One of the on-going challenges for shipping games on PC is the constant evolution of the platform. Each time a game or application makes an assumption about how the system works, it becomes a potential bug when those assumptions change. Recently I encountered one of those changing assumptions: the sector size to use for non-buffered asynchronous I/O.
For many years we’ve advocated for game developers targeting Windows and Xbox to take full advantage of asynchronous I/O–also called overlapped I/O. This means making a bunch of requests using
FILE_FLAG_OVERLAPPED, and then doing more work while the disk drive fetches your data rather than blocking the loading thread and potentially wasting CPU. This is particularly important today with NVMe drives that can read a lot of data in the time it takes you to do thread switching and scheduling. Beyond just doing asynchronous I/O, there are times when you also want to use ‘non-buffered’ asynchronous I/O (
FILE_FLAG_NO_BUFFERING) so the data is placed directly into memory where you want it, rather than being read into system RAM and then copied into your program’s memory.
Doing this is a bit tricky, and there are plenty of times when just relying on the file system cache with the appropriate hint (
FILE_FLAG_RANDOM_ACCESS) is a better choice, but historically the non-buffered asynchronous I/O approach has been used for ‘streaming’ digital music or voice from disk to keep the memory foot-print minimal. This was implemented in the deprecated XACT engine, and I implemented it in DirectX Tool Kit for Audio as well.
As an aside, for indie games without a huge amount of content, given the memory sizes of most PCs and consoles these days, it’s often easier to just load all your music into memory and play it from there rather than fussing about with streaming.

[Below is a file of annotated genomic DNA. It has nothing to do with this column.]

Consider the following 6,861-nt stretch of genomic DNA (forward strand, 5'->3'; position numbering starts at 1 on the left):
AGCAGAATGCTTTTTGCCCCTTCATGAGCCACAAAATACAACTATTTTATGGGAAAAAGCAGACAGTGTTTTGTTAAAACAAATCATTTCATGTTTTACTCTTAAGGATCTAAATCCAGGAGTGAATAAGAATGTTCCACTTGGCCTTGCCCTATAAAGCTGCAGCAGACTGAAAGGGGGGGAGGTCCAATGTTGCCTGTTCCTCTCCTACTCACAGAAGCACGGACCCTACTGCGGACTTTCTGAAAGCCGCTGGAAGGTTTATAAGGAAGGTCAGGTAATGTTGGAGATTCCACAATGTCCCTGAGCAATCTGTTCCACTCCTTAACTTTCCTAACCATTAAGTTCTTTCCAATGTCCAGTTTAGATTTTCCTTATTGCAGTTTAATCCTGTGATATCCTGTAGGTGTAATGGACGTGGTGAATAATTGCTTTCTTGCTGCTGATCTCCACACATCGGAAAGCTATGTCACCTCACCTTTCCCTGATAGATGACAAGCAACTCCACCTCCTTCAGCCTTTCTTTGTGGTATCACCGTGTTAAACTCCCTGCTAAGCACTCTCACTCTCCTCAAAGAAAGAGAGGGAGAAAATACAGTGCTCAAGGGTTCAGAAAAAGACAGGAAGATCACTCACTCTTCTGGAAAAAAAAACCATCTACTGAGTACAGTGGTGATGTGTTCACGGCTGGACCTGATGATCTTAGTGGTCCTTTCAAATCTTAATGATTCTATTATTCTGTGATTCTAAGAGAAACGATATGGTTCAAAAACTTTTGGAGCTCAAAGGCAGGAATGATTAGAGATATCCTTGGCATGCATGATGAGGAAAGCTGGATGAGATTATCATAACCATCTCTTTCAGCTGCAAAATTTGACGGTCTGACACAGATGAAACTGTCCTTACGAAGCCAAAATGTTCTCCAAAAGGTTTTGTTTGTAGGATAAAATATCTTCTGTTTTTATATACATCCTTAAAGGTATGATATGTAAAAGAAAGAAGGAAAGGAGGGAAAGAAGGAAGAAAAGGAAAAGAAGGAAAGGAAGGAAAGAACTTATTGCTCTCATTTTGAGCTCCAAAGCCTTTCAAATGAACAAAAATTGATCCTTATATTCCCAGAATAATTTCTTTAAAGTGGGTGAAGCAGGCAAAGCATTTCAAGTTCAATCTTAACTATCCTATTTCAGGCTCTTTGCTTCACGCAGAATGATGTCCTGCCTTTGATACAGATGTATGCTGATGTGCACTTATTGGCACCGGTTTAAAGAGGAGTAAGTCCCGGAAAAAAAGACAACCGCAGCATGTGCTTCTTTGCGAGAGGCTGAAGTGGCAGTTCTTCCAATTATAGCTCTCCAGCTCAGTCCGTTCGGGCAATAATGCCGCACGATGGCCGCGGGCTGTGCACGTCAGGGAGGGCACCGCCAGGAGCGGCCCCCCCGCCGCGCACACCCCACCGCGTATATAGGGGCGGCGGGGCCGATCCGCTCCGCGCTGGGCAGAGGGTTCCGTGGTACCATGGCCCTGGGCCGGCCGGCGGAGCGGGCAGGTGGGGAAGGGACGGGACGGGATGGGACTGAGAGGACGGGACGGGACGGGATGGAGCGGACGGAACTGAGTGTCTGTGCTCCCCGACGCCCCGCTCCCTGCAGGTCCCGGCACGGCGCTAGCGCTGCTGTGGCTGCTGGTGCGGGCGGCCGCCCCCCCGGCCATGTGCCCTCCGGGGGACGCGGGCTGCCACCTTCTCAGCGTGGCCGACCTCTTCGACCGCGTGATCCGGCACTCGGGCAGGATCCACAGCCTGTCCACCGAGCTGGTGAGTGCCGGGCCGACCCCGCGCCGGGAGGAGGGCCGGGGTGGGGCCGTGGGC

When doing non-buffered asynchronous I/O, you need to meet some technical requirements per Microsoft Docs: The offset in the file you are reading must be aligned to the ‘sector size’ of the hard-disk since that’s the physical size of request the hardware is designed to handle, -and- the destination memory must be aligned to virtual memory pages. You use this information to lay out how your content is organized on disk, placing individual assets aligned to the right place in the file to meet these requirements.
There are a few choices here, but historically 2048 was the magic number to use because this is the sector size of DVD media, it mapped well to the 4K memory alignment of virtual memory pages, and it was a multiple of HDD sector sizes (typically 512 or 1024).
The emphasis here is the “was” part.
As drive technology has advanced, and especially with the advent of SSD storage, the classic sector size of 512 or even 2048 was becoming inefficient. The Advanced Format drive standard uses a 4096 sector size (with possibly extra bytes per physical sector for error-correcting in the hardware; but it still has 4096 bytes of data). This, of course, broke assumptions for the OS and applications about the sector size. As an interim solution, many drives support Advanced Format (512e) which means the hardware emulates a 512 byte sector size to make existing software work. There are now drives supporting Advanced Format (4Kn) (i.e. 4K Native Disk) which expose their native 4096 byte sector size because the 512e emulation has a 5-10% performance hit in write performance.
Windows 8 or later supports both 512e and 4Kn modes. See Microsoft Docs.
Specifically in my case, the storage on an Xbox Series X|S console is a Advanced Format (4Kn) drive.
xwbtool which builds XACT-style WaveBanks for both in-memory and streaming scenarios used the 2048 sector size for streaming wave banks, which worked fine but fails when used on an Xbox Series X|S depending on how exactly the data ends up laying out. For the February 2022 release of the DirectX Tool Kit for DX11 / DX12, I updated the tool to support a new
-af switch which uses a 4096 sector size alignment instead. I also updated the
SoundStreamInstance class to support using either 2048 or 4096 sector alignment based on the content of the
Even for buffered asynchronous I/O, using the 4096 sector size to align your data is a good idea for best performance, and most game engines already moved to this for the current console generation. The difference here is that buffered asynchronous I/O “just works” albeit with some extra penalty, but the
ReadFile for a non-buffered asynchronous I/O request that doesn’t meet the sector size requirement fails at runtime.
For older software (such as games that used XACT audio streaming), you can make use of the
RemoveNoBufferingFlagFromCreateFileshim in the Microsoft Application Compatibility Toolkit (ACT) to work around non-buffered I/O read failures with AF (4Kn) drives.